POLITICS & INSTITUTIONS - ECONOMY

Franco-Luxembourg agreement

Deal signed: 34 days of telework for French border workers



Yuriko Backes and Bruno Le Maire, the finance ministers of Luxembourg and France, signed a new amendment to the tax treaty between the two countries. (Photo: EU Council)

Yuriko Backes and Bruno Le Maire, the finance ministers of Luxembourg and France, signed a new amendment to the tax treaty between the two countries. (Photo: EU Council)

France and Luxembourg have officially agreed to increase the number of teleworking days to 34 days per year for border workers.

On 30 September, during a visit to Paris, Finance Minister Yuriko BackesYuriko Backes (DP) reached an agreement with her counterpart Bruno Le Maire that French cross-border workers employed in Luxembourg would benefit from five additional days of teleworking from 1 January 2023. This has now been made official with the signing of an amendment to the tax treaty between the two countries, pending formal ratification.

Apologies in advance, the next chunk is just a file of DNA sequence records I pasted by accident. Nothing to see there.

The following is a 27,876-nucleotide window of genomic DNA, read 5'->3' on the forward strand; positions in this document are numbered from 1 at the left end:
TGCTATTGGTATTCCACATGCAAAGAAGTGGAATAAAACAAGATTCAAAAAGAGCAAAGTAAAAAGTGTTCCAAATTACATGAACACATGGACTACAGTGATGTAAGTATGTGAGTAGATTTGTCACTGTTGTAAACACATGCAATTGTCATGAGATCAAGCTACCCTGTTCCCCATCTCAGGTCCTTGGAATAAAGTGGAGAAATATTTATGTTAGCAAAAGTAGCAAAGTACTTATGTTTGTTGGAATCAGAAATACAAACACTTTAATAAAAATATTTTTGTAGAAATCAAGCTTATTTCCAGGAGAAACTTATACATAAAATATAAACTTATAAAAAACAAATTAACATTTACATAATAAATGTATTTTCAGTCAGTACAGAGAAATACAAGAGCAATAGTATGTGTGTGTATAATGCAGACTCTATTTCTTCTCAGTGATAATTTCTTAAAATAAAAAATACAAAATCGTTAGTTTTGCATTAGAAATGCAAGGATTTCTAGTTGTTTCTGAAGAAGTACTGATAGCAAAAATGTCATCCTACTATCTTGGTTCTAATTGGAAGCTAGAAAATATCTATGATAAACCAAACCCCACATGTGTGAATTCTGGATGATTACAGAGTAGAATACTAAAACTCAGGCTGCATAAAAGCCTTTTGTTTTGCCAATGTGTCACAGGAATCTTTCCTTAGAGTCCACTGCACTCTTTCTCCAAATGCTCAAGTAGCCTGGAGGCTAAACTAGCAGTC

In a press release, the ministry of finance indicated that France and Luxembourg have agreed to increase the fixed rate provided for in the bilateral tax treaty from 29 to 34 days, in order to take into account the development of telework for workers and residents of one of the two member states and employed by a company located in the other.

The agreement will be applicable for the income received in 2023, while a permanent solution is to be defined before the end of 2024.

Germany still at 19 days

The agreement means that French border workers will have the same teleworking days allowance as Belgians. On 20 October the Belgian cabinet approved a project to grant 34 days of telework to Belgian border workers. Legalisation to that effect is expected before the end of the year.

In Germany, on the other hand, the telework threshold is still just 19 days. Even though a public petition suggesting an increase to 55 days, submitted to the Bundestag at the beginning of the year, caused a stir, it did not reach the 50,000 signatures required to initiate a parliamentary debate.

This article was first published in French by Paperjam and has been translated by Delano.